Communication technology connecting the MTA with its riders is becoming a laughable deficiency in comparison to other major cities with metro systems. Riders who were prescient enough to check the MTA's website to see if there were any delays on their lines related to the torrentional downpour Wednesday morning before they left their homes were out of luck and not alone. The MTA's site crashed under the volume of online traffic one might expect the agency to experience during a systemwide series of shutdowns when riders would be looking for information.
The New York Times describes how commuters in other cities receive updates on their phones and auto-generated emails while standing on train platforms, as New Yorkers are reduced to crowding around token booths in an attempt to decipher abrupt and always disappointing news of service interruptions on propped-up white dry-erase boards.
Compared with commuters in many of the world’s leading cities, subway riders in New York live in something of an information vacuum once they enter the system’s 468 stations. For decades, riders have regarded their creaking and antiquated subway network as a minor miracle, tolerating frequent delays, cramped stations and malfunctioning public-address systems.
But the storm this week, highlighting yet again deficiencies in how the authority gets information out, seemed to push riders past the limits of their patience. Those flaws are one focus of a 30-day review that Gov. Eliot Spitzer has ordered into what went wrong after the intense early-morning rains of Wednesday.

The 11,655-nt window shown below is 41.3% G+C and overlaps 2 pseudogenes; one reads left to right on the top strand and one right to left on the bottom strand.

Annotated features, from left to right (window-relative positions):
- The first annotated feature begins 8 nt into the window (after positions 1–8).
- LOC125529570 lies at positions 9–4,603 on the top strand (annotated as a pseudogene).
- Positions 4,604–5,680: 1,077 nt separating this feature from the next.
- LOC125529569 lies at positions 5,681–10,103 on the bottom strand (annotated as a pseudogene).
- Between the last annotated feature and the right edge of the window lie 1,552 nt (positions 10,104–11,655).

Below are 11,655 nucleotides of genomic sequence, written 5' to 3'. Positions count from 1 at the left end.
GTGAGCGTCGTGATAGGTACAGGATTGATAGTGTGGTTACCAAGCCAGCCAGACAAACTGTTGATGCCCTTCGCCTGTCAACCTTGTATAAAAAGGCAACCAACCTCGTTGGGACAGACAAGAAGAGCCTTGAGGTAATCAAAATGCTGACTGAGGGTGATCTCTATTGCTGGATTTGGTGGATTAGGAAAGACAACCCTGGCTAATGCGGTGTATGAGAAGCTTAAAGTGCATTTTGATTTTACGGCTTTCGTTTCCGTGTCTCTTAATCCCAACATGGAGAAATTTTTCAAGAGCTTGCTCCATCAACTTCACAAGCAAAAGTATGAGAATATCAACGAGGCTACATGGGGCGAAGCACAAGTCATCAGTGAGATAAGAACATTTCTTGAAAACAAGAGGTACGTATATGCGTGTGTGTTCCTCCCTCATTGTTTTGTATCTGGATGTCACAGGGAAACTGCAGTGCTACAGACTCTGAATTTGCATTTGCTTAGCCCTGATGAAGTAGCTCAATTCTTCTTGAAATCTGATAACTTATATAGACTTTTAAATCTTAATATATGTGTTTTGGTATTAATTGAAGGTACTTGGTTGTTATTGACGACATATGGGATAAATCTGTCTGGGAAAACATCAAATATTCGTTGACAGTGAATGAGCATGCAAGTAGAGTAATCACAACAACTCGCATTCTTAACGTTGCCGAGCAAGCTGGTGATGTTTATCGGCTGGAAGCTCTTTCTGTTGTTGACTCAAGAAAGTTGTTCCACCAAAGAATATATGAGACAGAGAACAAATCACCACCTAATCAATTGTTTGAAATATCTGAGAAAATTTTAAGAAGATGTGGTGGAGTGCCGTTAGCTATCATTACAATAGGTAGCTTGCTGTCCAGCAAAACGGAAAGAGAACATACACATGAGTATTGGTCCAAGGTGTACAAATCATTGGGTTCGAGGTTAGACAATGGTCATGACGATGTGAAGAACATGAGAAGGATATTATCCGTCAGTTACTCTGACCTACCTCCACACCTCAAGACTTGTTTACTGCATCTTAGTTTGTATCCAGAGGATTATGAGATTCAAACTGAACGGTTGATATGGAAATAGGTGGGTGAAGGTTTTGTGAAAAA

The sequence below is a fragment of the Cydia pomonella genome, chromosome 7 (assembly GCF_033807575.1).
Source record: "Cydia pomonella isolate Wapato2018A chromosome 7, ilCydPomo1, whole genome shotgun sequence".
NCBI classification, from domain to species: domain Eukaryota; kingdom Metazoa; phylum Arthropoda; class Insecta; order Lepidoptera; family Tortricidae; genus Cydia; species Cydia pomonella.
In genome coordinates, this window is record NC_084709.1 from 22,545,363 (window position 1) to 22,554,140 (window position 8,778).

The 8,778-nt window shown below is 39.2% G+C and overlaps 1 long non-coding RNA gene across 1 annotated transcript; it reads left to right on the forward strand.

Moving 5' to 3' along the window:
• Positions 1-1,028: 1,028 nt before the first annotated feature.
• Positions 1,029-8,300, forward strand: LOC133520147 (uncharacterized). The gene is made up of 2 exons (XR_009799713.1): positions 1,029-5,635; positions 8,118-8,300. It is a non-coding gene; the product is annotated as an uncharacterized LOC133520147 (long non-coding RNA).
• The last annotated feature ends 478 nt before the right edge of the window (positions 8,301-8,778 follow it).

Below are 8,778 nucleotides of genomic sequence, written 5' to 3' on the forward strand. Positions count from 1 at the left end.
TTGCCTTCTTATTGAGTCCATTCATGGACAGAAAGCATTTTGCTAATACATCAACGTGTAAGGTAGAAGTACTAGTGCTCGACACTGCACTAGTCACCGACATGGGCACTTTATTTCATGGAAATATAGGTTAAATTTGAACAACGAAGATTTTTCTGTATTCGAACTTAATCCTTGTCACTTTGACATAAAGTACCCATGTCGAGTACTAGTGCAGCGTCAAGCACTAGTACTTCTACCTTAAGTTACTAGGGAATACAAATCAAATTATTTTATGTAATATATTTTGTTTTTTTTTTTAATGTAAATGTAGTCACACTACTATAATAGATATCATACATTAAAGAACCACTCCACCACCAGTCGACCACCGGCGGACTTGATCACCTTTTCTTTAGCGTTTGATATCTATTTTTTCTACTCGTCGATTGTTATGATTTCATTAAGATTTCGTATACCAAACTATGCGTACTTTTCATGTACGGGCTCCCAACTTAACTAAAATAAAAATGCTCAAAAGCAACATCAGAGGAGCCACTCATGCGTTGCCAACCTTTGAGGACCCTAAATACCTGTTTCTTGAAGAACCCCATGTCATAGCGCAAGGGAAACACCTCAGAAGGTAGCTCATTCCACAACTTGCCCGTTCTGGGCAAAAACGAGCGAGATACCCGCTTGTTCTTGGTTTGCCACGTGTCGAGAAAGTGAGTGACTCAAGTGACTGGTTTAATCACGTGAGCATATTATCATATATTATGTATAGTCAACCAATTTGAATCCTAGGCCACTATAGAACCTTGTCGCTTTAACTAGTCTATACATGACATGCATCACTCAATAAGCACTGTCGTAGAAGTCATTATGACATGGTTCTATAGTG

One of the improvements set in place for yesterday's rains: extra managers and employees dispatched to the system's busiest stations, some equipped with bullhorns. The Times describes the management of the MTA as being highly focused on major capital improvements and regular maintenance, like building the 2nd Ave. subway line, and maintaining aging signal and switching equipment. Avoiding massive customer frustration, like that experienced Wednesday, by providing current information is simply a lower priority.
Describing how the current NYC customer notification system works, the Times writes that employees stationed by train dispatchers record a telephone message describing disruptions. Station agents then listen to these recordings and attempt to transcribe their meaning on a dry-erase board. "'We keep an ample supply on hand,' Termain Garden, a transit official, said of the markers."